At some point in every kid’s life they have probably spent an inordinate amount of time dreaming about what it would be like to be a superhero. Shazam!, the latest in DC Comic’s cinematic universe, is the first of the genre to directly tap into that childhood wish fulfillment as it reimagines Big as a superhero movie, thus delivering what is easily the most lighthearted and fun installment of the franchise.
With his lightning-emblazoned bright red suit, outlandish white cape, goofy catch-phrase (he has to yell “Shazam” to activate his powers), and a backstory that includes wizards and magic, Shazam ranks among the sillier and more obscure superheroes put to screen. As such the movie is forced to go down the well-worn and tired path of being yet another origin story to introduce him to new audiences. Fortunately what makes the movie feel like a breath of fresh air is that director David F. Sandberg borrows heavily from the playbook of 80s children’s movies like the aforementioned Big or standard Spielbergian fare like The Goonies or Gremlins to make this character, created in the 1930s, relevant in 2019.
After a long and ominous opening we are introduced to our hero Billy Batson (Asher Angel), a runaway 14-year old kid who has been bounced around the foster care system. His latest foster family is a blended family of warm and loving foster children who are more than eager to welcome Billy in, even as he predictably chafes at their affection. Only his new roommate Freddy (Jack Dylan Grazer), a wisecracking and fast-talking kid with a deep love for superheroes, manages to break down Billy’s defenses.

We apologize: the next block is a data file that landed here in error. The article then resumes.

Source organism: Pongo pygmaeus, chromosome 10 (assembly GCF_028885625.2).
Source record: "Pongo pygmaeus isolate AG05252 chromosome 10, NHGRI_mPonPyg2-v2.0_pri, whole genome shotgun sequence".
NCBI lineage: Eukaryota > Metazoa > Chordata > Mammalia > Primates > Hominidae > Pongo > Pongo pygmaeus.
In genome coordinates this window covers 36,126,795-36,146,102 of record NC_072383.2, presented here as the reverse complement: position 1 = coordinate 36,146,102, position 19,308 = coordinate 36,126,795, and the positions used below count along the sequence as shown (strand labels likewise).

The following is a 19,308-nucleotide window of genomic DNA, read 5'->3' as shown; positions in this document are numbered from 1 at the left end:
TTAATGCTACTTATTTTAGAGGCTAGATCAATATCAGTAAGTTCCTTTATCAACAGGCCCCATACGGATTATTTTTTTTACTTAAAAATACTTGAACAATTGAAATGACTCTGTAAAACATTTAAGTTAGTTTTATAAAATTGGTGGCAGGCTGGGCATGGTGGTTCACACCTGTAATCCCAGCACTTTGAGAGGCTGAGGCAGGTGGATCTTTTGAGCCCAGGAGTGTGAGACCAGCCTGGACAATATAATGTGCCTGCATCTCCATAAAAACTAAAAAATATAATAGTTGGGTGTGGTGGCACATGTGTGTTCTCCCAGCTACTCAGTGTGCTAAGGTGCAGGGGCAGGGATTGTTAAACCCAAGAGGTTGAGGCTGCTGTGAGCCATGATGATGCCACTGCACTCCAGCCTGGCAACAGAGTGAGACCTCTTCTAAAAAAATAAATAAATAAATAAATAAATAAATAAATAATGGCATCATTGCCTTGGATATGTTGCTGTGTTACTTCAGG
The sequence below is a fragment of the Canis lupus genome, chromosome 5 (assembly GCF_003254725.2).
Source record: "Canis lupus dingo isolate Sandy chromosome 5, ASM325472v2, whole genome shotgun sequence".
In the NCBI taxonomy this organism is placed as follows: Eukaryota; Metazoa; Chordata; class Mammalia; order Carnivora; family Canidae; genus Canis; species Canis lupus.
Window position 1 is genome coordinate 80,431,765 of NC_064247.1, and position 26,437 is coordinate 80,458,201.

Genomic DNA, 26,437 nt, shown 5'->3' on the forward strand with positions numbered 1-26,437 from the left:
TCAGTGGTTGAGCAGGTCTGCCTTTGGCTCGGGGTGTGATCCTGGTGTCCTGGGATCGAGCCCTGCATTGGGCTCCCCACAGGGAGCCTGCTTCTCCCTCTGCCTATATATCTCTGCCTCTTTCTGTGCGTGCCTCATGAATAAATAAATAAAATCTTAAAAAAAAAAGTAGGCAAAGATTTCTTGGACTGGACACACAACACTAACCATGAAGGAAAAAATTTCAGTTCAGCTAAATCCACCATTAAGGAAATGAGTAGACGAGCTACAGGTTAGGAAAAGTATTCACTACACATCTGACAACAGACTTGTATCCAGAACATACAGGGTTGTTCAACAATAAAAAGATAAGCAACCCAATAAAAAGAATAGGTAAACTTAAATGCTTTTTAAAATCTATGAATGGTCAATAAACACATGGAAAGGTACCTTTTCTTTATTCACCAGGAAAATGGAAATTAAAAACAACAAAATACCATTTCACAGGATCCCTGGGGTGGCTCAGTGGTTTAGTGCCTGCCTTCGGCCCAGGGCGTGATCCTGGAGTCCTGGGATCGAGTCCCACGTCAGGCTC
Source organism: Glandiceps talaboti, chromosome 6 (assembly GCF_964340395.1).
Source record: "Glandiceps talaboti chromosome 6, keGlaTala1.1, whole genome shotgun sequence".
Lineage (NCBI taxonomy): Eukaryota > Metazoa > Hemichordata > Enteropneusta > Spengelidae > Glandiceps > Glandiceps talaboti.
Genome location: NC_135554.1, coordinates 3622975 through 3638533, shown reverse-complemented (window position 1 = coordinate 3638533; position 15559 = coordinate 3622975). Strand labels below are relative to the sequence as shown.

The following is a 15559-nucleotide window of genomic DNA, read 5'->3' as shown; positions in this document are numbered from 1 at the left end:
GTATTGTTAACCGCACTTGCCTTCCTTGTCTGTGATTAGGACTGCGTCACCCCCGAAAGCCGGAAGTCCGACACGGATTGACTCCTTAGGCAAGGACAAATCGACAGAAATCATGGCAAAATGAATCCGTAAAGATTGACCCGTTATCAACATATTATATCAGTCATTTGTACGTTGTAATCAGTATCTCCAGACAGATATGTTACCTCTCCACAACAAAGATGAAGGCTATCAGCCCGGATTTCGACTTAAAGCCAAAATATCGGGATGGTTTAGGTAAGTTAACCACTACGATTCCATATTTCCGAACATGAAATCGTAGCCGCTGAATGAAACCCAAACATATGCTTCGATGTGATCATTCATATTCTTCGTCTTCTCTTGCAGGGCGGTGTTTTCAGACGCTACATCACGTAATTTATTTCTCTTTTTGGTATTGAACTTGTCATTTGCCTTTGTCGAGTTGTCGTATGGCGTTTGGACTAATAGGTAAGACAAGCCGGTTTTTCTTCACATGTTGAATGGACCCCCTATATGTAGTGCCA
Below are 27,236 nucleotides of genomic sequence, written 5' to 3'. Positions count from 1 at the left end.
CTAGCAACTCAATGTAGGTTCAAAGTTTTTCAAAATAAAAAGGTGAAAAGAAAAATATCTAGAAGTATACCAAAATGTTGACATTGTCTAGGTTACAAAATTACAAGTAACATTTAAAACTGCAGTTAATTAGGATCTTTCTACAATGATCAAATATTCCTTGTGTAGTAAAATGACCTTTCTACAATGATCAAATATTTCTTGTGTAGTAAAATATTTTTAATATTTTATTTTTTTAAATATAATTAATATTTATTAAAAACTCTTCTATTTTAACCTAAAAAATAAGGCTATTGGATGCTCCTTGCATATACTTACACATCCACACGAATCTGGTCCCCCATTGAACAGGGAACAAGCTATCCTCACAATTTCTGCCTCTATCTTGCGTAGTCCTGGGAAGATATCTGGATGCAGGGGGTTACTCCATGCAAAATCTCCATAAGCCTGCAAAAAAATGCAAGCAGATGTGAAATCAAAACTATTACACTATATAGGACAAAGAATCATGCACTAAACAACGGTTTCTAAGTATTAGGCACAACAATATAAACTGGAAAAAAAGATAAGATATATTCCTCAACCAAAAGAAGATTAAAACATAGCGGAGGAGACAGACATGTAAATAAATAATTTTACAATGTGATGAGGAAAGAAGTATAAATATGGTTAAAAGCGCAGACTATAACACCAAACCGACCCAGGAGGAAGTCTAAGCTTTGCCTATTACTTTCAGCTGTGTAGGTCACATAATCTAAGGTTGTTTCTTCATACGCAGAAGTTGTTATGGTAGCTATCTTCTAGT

It is when Billy half-heartedly defends Freddy against some stereotypical school bullies that he is summoned by an aging wizard (Djimon Hounsou) who bestows upon Billy the power of Shazam, turning the insecure 14-year old into a big, hulking, fully-grown superhero (Zachary Levi). It is at this point that the movie finally clicks into place and shakes most of its superhero trappings to turn into an irreverently fun hang-out movie. Though he appears to be an adult, Shazam is very much still a teenager and together with an understandably stoked Freddy he gets into a world of mischief as he explores and exploits his powers. Eschewing the phrase “with great power comes great responsibility”, Billy and Freddy instead revel in juvenile joy as they use Shazam’s powers as an excuse for several elaborate pranks, dares, and, since this is the 21st century, as an excuse to become social-media influencers. And in this role Zachary Levi is perfect, portraying childlike goofiness with such natural ease that it is equal parts exhilarating and irritating; you can’t help but smile even as internally you wish he would grow up.